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Finance

Private Equity's Mountain of Dry Powder Is a Danger Sign

Unspent capital is piling up in Asia as IPO flops and U.S.-China tensions block the exits for investors.

Corrected

Private Equity's Mountain of Dry Powder Is a Danger Sign

Unspent capital is piling up in Asia as IPO flops and U.S.-China tensions block the exits for investors.

Not a sign of success.

Not a sign of success.

Photographer: Getty Images

Not a sign of success.

Photographer: Getty Images

Investors keep flocking to private equity in Asia even though returns are declining. They should take heed: Payouts are likely to get worse from here, rather than better.

The hunt for yield in a low-interest world has spurred institutional investors from China Investment Corp. to Japan’s Government Pension Investment Fund to join the rush into the alternative asset class. Private equity firms founded by former veterans of Warburg Pincus and KKR & Co. are seeking to raise at least $4.5 billion for new funds investing in China, Cathy Chan of Bloomberg News reported Thursday, in the latest sign of the region’s burgeoning appetite for nonpublic investments.

New York-based KKR, meanwhile, is targeting more than $12.5 billion for its fourth Asian fund, which would surpass the record $10.6 billion raised by China’s Hillhouse Capital Group in 2018. 1  At the end of June, private equity firms in Asia were sitting on a record $361 billion of unspent capital, according to London-based market research firm Preqin.

Bigger and Bigger

Hillhouse has raised the largest private equity fund devoted to Asia to close so far

Source: Asia Private Equity Review

Note: Considers only funds that aren't owned by governments.

The returns haven’t lived up to the hype. Funds focused on Asia generated an internal rate of return of 12.8% last year, down from 15.5% in 2018, according to Preqin. That’s below what investors could have made outside the region: North American funds chalked up an IRR of 16.4% in 2019 while those centered on Europe returned 18%.

Even brand-name private equity shops have sputtered. Hillhouse’s $10.6 billion fund saw its IRR slip by 5.16 percentage points between September 2018 and the third quarter of 2019. Over the same period, the MSCI Asia Pacific Index dropped 3.3%, according to data compiled by Bloomberg. KKR’s two existing Asian mega-funds have had varying success.

Size Can Weigh You Down

Returns have been patchy for Asia's five largest private-equity funds

Source: Bloomberg/KKR

Note: Fund periods are Sept. 19, 2018 to Feb. 28, 2019 for Hillhouse; June 1, 2017 to Sept. 30, 2019 for KKR Asian Fund III; June 20, 2018 to June 30, 2019 for Carlyle; Dec. 18, 2012 to March 31, 2019 for KKR Asian Fund II; Jan. 3, 2018 to March 31, 2019 for Affinity.

It’s getting harder for private equity firms to realize returns by selling companies on stock markets as the world wakes up to the reality that not all hot technology startups will be IPO winners. That follows disappointing debuts for high-profile names such as Uber Technologies Inc. and Lyft Inc., along with the collapse of WeWork’s U.S. share offering last year.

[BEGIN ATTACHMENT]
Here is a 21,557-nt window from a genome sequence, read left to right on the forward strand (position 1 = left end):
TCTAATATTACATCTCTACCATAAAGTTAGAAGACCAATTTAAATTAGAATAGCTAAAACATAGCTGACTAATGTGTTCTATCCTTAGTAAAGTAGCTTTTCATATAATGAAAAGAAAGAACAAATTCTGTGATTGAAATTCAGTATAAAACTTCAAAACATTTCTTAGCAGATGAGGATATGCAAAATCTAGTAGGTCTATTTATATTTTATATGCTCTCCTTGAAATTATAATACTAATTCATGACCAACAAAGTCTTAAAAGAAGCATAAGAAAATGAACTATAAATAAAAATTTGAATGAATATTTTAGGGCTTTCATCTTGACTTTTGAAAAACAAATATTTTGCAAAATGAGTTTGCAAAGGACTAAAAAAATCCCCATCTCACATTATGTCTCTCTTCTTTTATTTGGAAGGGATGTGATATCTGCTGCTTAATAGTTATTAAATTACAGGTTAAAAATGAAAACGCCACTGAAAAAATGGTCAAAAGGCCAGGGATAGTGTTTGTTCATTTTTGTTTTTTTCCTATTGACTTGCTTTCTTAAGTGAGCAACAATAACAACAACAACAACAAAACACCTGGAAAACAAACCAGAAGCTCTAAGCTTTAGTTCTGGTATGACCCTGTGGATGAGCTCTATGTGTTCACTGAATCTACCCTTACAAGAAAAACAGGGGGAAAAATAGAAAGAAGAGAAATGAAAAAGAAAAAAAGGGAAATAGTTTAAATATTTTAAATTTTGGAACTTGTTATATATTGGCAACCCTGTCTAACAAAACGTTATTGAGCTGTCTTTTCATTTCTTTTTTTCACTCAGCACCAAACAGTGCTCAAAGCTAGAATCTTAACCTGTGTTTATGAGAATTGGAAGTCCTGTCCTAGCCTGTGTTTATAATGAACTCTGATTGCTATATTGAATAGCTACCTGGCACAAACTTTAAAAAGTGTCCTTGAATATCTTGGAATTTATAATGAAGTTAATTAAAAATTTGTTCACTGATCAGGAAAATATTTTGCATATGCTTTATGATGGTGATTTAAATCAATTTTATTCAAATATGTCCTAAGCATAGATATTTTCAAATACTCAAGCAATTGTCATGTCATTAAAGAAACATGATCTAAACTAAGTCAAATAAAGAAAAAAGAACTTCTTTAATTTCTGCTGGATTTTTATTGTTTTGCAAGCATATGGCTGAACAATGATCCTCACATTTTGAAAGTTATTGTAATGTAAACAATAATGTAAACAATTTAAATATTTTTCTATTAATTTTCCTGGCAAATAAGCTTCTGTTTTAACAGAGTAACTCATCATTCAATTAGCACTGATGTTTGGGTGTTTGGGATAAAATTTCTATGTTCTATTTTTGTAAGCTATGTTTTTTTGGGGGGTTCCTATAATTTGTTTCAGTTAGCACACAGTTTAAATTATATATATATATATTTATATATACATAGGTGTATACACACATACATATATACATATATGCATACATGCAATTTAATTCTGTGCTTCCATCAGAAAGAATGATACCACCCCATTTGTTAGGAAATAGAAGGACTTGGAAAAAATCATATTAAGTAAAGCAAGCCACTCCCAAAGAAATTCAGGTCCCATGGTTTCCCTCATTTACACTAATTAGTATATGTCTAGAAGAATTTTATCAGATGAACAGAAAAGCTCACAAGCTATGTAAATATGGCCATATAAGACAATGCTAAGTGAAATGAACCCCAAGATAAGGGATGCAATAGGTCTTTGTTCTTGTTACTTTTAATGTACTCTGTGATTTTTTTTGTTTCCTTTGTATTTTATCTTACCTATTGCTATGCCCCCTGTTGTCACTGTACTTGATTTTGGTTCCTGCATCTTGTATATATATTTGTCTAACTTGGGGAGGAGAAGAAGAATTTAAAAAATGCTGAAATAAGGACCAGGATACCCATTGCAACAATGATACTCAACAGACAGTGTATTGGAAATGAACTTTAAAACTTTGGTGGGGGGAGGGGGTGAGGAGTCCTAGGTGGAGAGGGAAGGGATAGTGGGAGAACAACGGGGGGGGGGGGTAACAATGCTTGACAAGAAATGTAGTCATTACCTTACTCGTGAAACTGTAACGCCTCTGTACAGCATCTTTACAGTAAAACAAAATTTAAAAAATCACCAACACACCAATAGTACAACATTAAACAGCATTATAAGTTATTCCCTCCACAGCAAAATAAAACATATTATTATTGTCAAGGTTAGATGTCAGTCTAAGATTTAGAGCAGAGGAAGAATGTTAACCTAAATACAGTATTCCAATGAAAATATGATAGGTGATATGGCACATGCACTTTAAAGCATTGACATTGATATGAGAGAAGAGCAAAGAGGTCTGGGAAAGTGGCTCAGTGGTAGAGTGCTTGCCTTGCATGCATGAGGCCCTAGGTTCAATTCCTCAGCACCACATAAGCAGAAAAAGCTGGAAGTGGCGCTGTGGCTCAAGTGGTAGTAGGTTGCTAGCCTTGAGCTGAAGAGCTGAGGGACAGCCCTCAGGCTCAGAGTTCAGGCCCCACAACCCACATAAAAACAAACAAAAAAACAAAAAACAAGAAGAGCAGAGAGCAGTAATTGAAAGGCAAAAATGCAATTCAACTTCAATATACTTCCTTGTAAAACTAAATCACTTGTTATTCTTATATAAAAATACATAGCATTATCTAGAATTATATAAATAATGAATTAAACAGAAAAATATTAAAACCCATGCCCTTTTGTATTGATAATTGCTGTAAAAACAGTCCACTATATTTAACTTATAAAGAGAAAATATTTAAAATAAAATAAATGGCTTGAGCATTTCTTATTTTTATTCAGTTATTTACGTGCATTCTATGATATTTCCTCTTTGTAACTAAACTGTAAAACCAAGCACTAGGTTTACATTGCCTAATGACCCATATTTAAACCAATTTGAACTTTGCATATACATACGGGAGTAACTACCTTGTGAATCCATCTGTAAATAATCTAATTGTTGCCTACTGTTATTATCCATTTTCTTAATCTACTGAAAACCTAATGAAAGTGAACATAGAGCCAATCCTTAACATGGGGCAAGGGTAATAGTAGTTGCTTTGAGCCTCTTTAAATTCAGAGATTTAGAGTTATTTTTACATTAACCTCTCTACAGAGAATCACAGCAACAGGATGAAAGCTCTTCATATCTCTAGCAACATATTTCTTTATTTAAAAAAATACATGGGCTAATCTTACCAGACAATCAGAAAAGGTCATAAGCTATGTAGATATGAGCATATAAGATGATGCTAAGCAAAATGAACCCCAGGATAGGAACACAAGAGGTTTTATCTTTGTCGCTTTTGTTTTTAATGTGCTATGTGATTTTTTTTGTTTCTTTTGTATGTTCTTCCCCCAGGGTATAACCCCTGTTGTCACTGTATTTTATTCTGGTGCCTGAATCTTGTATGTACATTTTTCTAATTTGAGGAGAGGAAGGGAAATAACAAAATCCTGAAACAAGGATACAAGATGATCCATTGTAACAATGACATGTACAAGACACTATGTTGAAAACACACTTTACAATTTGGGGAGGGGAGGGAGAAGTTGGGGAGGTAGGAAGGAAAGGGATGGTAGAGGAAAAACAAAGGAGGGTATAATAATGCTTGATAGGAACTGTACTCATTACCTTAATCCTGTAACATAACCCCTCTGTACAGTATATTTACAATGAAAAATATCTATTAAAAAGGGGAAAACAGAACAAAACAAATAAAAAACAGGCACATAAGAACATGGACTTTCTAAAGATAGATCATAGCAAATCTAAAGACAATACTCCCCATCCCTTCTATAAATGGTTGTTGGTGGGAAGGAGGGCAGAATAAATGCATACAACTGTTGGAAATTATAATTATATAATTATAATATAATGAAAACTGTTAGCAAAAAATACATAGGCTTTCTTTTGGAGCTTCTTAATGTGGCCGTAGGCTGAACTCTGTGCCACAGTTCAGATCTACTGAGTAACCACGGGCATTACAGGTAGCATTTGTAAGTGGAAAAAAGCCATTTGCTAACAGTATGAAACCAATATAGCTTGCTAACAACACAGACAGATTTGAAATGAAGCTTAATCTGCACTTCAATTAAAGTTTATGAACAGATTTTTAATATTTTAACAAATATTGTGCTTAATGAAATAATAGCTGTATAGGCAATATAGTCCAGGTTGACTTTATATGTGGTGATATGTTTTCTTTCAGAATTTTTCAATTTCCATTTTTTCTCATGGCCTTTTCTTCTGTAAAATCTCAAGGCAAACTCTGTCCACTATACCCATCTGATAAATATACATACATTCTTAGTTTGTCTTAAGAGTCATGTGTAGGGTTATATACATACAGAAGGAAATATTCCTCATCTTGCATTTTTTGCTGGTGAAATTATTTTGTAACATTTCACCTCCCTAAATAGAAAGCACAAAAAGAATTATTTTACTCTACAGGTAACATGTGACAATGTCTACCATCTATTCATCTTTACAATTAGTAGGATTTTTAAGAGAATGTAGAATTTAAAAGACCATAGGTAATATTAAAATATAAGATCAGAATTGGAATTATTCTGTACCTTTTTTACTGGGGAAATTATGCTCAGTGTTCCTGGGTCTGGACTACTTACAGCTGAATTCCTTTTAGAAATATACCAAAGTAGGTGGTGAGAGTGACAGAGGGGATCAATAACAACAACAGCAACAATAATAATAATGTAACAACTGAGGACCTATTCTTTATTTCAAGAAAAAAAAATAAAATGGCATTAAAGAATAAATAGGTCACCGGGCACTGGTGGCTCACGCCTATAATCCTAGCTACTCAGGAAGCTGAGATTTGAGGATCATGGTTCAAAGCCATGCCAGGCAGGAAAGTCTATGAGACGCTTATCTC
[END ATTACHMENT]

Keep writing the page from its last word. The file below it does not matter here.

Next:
Much of the private-equity action in Asia has focused on China, which has also had its share of setbacks. OneConnect Financial Technology Co., a unit of Ping An Insurance (Group) Co., cut the size of its U.S. IPO by almost half last month, while Oyo Hotels is firing thousands of staff in China and India. Like WeWork and Uber, both companies are backed by Japan’s SoftBank Group Corp.

The U.S.-China trade war has also had a damping effect, with some private equity-invested companies finding themselves embroiled in the tensions. Facial recognition startup Megvii Technology Ltd. delayed its IPO in Hong Kong after it was included in a U.S. blacklist cutting off its access to key American technology. Bytedance Inc., owner of the wildly popular video app TikTok, is now a subject of a U.S. national security review, and is weighing the sale of a majority stake in the unit.

All that considered, it isn’t surprising that the value of private-equity backed trade sales dropped 14% to $28.5 billion last year, according to data compiled by Bloomberg, while share sales by private equity owners slumped 27% to $6.4 billion, declining for a third year to the lowest since 2013.

Dry Powder

At the end of June 2019, private equity firms in the Asia Pacific region were sitting on $361 billion of unspent capital

Source: Preqin

Note: 2019 number is for the first six months of the year.

While the U.S.-China phase one trade deal signed last week offers some hope of an improvement in conditions, money is still likely to keep piling up in Asian private equity. For one thing, there aren’t many better alternatives. Institutional investors need to diversify: They can’t keep all their funds in U.S. equities, even if these have been going gangbusters for years.

But that doesn't mean individuals need to follow suit. Private equity investments are more risky because they are illiquid and take years to pay off. Smart investors should see the ever-growing piles of dry powder as a sign of danger rather than success.

--With assistance from Dani Yang and Irene Huang. 

 

(Corrects to remove non-annualized MSCI index comparisons in the second chart, deletes reference to KKR fund underperforming the market.)
  1. The Hillhouse fund is the largest devoted specificallly to Asian investing. Chinese state-backed, or policy, funds such as a $29 billion vehicle created in October to invest in the semiconductor industry are larger.

This column does not necessarily reflect the opinion of Bloomberg LP and its owners.

To contact the author of this story:
Nisha Gopalan at ngopalan3@bloomberg.net

To contact the editor responsible for this story:
Matthew Brooker at mbrooker1@bloomberg.net